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Singer Michael Bublé sees return to normal for live music after COVID-19, 'whatever that normal is'

Brooke DiPalma
·Associate Producer
·3-min read

As the lights on Broadway remain dark and concert venues across most of the globe remain empty, Michael Bublé has no doubt the music and entertainment industry will return — when it’s safe.

In the U.S., the latest coronavirus relief package provided $15 billion dollars of relief for entertainment venues like music theaters and concerns halls, in addition to museums and galleries, to “weather a crisis that has closed theaters and silenced halls.” Meanwhile, the industry has seen a flood of fundraisers dedicated to helping financially-strapped businesses and workers.

“There's as great or greater hunger for music than there's ever been,” the Canadian singer told Yahoo Finance in a wide ranging interview recently. “There's a necessity. I mean, music brings us together in uncertain times. It always has, it always will.”

While it may be hard to see it right now, Bublé believes that “things are going to get back to a normal, whatever that normal is.”

Last week, the signer was forced to reschedule his “An Evening With Michael Bublé” Tour for the second time, moving it to August 13. In the meantime, Bublé has spent every day relishing being with his children.

“It's been the greatest time of my life...in other years, I would have been out on the road...I probably would have missed my daughter walking for the first time or the first word or a lot of things, birthdays and I have been there for every, every second,” he said.

He believes when the time is right, and the COVID-19 vaccine becomes widely available, people across the globe will jump at the opportunity to come together once again.

“When we look back, I hope that we learned so many valuable lessons about about how to treat each other, how to love each other and I hope we learn about mercy." Michael Bublè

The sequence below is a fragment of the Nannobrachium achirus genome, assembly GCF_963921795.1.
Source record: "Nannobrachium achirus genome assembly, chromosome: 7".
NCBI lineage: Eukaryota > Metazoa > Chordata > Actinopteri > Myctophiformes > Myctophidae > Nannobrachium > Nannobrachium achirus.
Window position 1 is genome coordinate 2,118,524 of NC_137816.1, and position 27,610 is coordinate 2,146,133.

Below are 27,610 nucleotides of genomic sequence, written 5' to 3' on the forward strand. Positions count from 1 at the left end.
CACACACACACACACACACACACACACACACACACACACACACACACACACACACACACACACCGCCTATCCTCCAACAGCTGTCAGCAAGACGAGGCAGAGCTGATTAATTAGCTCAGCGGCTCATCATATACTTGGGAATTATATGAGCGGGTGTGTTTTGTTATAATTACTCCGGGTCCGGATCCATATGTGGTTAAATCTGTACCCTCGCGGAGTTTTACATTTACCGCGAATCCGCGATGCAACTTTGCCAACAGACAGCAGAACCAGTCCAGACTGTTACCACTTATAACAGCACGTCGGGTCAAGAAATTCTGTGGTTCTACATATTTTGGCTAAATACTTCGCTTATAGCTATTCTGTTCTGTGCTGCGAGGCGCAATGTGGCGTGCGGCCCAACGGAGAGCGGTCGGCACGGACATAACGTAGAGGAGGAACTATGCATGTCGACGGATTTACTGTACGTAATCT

“This comes it gets down to a very basic level in humanity. Humans are not supposed to be alone,” Bublé explained.

“We are supposed to congregate, we're built to be in church together, we're built to eat together, to speak together, to cry together, to love together. And so there's no possible way that we won't continue something that is inherently human,” he added.

SYDNEY, AUSTRALIA - FEBRUARY 07: Michael Buble performs at Qudos Bank Arena on February 07, 2020 in Sydney, Australia. (Photo by Don Arnold/WireImage)
SYDNEY, AUSTRALIA - FEBRUARY 07: Michael Buble performs at Qudos Bank Arena on February 07, 2020 in Sydney, Australia. (Photo by Don Arnold/WireImage)

Yet he echoed the sentiments of health experts that say mask wearing protocols will probably outlast the lockdowns associated with the virus.

“I mean, we'll have to find safer ways... will people wear masks? Probably. Will I wear a mask? Probably,” he said.

But that’s certainly not the only aspect that he hopes to take with him from this unprecedented time of isolation and turmoil.

“When we look back, I hope that we learned so many valuable lessons about about how to treat each other, how to love each other and I hope we learn about mercy,” Bublé said, citing his experience with friends who have suffered hardships — including lost family members.

Throughout this hard time though, he says he’s aimed “to be really self aware,” noting not all celebrities have been. “It's a rotten time to be a celebrity, because of a lack of self awareness that so many have showed through a time when I think we need to be at our most sensitive,” the singer told Yahoo Finance.

Brooke DiPalma is a producer and reporter for Yahoo Finance. Follow her on Twitter at @BrookeDiPalma.

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